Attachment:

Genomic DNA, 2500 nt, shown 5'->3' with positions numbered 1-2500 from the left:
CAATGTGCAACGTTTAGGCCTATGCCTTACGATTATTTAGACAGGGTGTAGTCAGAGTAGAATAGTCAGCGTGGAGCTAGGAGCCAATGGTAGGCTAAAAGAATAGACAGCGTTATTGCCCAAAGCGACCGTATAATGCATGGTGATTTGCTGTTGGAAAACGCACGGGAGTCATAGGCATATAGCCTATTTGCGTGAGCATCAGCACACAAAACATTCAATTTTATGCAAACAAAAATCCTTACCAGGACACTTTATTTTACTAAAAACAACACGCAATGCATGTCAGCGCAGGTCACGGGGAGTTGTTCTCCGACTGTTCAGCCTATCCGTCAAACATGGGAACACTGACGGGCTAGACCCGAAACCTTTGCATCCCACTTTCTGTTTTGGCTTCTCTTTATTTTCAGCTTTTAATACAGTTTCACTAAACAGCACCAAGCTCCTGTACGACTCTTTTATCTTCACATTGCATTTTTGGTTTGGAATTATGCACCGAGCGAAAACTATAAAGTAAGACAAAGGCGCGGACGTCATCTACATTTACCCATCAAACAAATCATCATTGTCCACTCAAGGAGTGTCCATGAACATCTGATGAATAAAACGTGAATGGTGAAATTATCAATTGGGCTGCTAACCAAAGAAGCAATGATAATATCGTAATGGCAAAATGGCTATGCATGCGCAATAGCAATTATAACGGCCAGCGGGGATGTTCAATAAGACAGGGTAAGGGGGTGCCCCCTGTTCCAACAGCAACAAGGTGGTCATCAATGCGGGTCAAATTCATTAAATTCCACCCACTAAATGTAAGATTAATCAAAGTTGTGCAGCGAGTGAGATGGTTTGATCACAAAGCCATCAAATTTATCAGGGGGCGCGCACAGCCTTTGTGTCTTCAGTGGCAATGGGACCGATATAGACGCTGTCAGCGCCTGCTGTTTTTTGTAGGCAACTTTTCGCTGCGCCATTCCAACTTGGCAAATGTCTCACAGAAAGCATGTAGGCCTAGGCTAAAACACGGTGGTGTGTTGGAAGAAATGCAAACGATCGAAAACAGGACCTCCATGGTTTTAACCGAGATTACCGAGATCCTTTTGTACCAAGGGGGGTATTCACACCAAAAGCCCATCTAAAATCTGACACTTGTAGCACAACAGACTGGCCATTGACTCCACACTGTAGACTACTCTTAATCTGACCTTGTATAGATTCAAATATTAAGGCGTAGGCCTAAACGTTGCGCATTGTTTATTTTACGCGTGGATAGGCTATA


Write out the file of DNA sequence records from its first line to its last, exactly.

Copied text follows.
Genomic DNA, 2500 nt, shown 5'->3' with positions numbered 1-2500 from the left:
CAATGTGCAACGTTTAGGCCTATGCCTTACGATTATTTAGACAGGGTGTAGTCAGAGTAGAATAGTCAGCGTGGAGCTAGGAGCCAATGGTAGGCTAAAAGAATAGACAGCGTTATTGCCCAAAGCGACCGTATAATGCATGGTGATTTGCTGTTGGAAAACGCACGGGAGTCATAGGCATATAGCCTATTTGCGTGAGCATCAGCACACAAAACATTCAATTTTATGCAAACAAAAATCCTTACCAGGACACTTTATTTTACTAAAAACAACACGCAATGCATGTCAGCGCAGGTCACGGGGAGTTGTTCTCCGACTGTTCAGCCTATCCGTCAAACATGGGAACACTGACGGGCTAGACCCGAAACCTTTGCATCCCACTTTCTGTTTTGGCTTCTCTTTATTTTCAGCTTTTAATACAGTTTCACTAAACAGCACCAAGCTCCTGTACGACTCTTTTATCTTCACATTGCATTTTTGGTTTGGAATTATGCACCGAGCGAAAACTATAAAGTAAGACAAAGGCGCGGACGTCATCTACATTTACCCATCAAACAAATCATCATTGTCCACTCAAGGAGTGTCCATGAACATCTGATGAATAAAACGTGAATGGTGAAATTATCAATTGGGCTGCTAACCAAAGAAGCAATGATAATATCGTAATGGCAAAATGGCTATGCATGCGCAATAGCAATTATAACGGCCAGCGGGGATGTTCAATAAGACAGGGTAAGGGGGTGCCCCCTGTTCCAACAGCAACAAGGTGGTCATCAATGCGGGTCAAATTCATTAAATTCCACCCACTAAATGTAAGATTAATCAAAGTTGTGCAGCGAGTGAGATGGTTTGATCACAAAGCCATCAAATTTATCAGGGGGCGCGCACAGCCTTTGTGTCTTCAGTGGCAATGGGACCGATATAGACGCTGTCAGCGCCTGCTGTTTTTTGTAGGCAACTTTTCGCTGCGCCATTCCAACTTGGCAAATGTCTCACAGAAAGCATGTAGGCCTAGGCTAAAACACGGTGGTGTGTTGGAAGAAATGCAAACGATCGAAAACAGGACCTCCATGGTTTTAACCGAGATTACCGAGATCCTTTTGTACCAAGGGGGGTATTCACACCAAAAGCCCATCTAAAATCTGACACTTGTAGCACAACAGACTGGCCATTGACTCCACACTGTAGACTACTCTTAATCTGACCTTGTATAGATTCAAATATTAAGGCGTAGGCCTAAACGTTGCGCATTGTTTATTTTACGCGTGGATAGGCTATA